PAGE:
If it dies outside of the Nine Hells, a devil disappears in a cloud of
sulfurous smoke or dissolves into a pool of ichor, instantly returning
to its home layer where it reforms at full strength. Devils that die
in the Nine Hells are destroyed forever - a fate that even Asmodeous
fears. (MM p. 67)
Finally, to heart of the question.
If you change a devil's alignment, you are literally changing the stuff of which he is made. Whether his appearance changes is subject to DM's discretion - the books don't say. But in all important ways, he will change into the celestial or fiend appropriate to the new alignment. There is at least one interesting edge case: the Neutral alignment. Perhaps a good follow-up question for this forum would be, "Is there an Ideal manifestation of Neutrality in the Outer Planes?"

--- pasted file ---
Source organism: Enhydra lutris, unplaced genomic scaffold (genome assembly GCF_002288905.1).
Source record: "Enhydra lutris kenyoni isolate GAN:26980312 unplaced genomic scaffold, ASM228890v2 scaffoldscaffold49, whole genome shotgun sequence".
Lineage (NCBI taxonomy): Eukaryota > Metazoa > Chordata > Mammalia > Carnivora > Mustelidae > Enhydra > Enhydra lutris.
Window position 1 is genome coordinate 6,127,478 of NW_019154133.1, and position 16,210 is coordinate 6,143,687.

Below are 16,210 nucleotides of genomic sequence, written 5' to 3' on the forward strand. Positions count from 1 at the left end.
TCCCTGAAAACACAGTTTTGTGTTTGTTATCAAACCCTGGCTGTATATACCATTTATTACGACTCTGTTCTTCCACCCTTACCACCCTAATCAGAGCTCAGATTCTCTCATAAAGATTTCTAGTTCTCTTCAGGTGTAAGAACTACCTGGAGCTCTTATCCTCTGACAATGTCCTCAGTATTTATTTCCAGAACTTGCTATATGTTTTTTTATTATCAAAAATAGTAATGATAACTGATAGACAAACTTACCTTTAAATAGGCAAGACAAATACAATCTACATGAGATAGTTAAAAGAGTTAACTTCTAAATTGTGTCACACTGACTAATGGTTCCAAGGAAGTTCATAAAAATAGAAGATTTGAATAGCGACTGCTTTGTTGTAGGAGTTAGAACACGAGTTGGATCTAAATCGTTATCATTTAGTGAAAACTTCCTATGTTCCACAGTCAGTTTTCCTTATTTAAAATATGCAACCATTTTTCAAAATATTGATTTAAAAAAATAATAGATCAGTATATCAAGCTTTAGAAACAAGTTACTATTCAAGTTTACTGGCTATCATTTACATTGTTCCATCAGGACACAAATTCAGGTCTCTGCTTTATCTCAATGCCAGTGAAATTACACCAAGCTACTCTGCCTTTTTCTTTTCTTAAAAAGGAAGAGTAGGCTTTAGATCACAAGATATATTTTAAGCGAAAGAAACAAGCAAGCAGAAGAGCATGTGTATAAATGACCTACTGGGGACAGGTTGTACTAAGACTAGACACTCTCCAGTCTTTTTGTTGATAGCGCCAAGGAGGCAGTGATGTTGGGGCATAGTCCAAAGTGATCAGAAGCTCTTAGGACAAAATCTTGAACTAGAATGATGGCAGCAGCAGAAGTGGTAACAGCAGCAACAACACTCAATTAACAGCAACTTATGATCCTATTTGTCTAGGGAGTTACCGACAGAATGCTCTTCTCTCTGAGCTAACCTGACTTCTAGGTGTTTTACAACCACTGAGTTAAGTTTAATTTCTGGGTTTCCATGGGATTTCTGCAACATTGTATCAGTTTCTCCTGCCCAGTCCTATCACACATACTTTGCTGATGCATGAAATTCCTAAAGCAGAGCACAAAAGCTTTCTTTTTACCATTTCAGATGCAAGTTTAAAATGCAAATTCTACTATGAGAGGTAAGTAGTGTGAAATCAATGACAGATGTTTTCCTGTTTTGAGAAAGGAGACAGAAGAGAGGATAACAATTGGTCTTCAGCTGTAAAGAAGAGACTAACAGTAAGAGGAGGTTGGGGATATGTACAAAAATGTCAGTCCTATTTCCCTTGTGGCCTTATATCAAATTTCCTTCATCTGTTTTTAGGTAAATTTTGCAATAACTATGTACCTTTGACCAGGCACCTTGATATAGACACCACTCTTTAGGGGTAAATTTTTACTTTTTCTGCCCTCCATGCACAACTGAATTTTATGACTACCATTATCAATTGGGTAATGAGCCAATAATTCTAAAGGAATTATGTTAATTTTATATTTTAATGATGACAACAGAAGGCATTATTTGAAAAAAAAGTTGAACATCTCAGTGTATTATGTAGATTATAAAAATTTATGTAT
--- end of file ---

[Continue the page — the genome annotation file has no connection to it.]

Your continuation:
Based on deities found in the “3.5e revised edition” of D&D—which is fairly old at this point—I have some suggestions: Ehlonna, Gwaeron Windstrom, Hiatea, Mielikki, and Skerrit are probably your best bets. Hiatea and Skerrit are strongly associated with particular types of creatures (giants and centaurs, respectively), though they’re also the two most strongly associated with hunting. Mielikki is almost too “wild” to be about hunting; her protege Gwaeron Windstrom would be more appropriate. Ehlonna is a good choice too, though it would be quite a perversion of her faith to engage in banditry since her entire faith revolves around taking no more than you need (this “issue” might actually make her perfect for your purposes). Note that Mielikki and Gwaeron Windstrom are specific to the Forgotten Realms,1 while Ehlonna, Hiatea, and Skerrit are part of D&D’s “generic” setting.2
How I found these: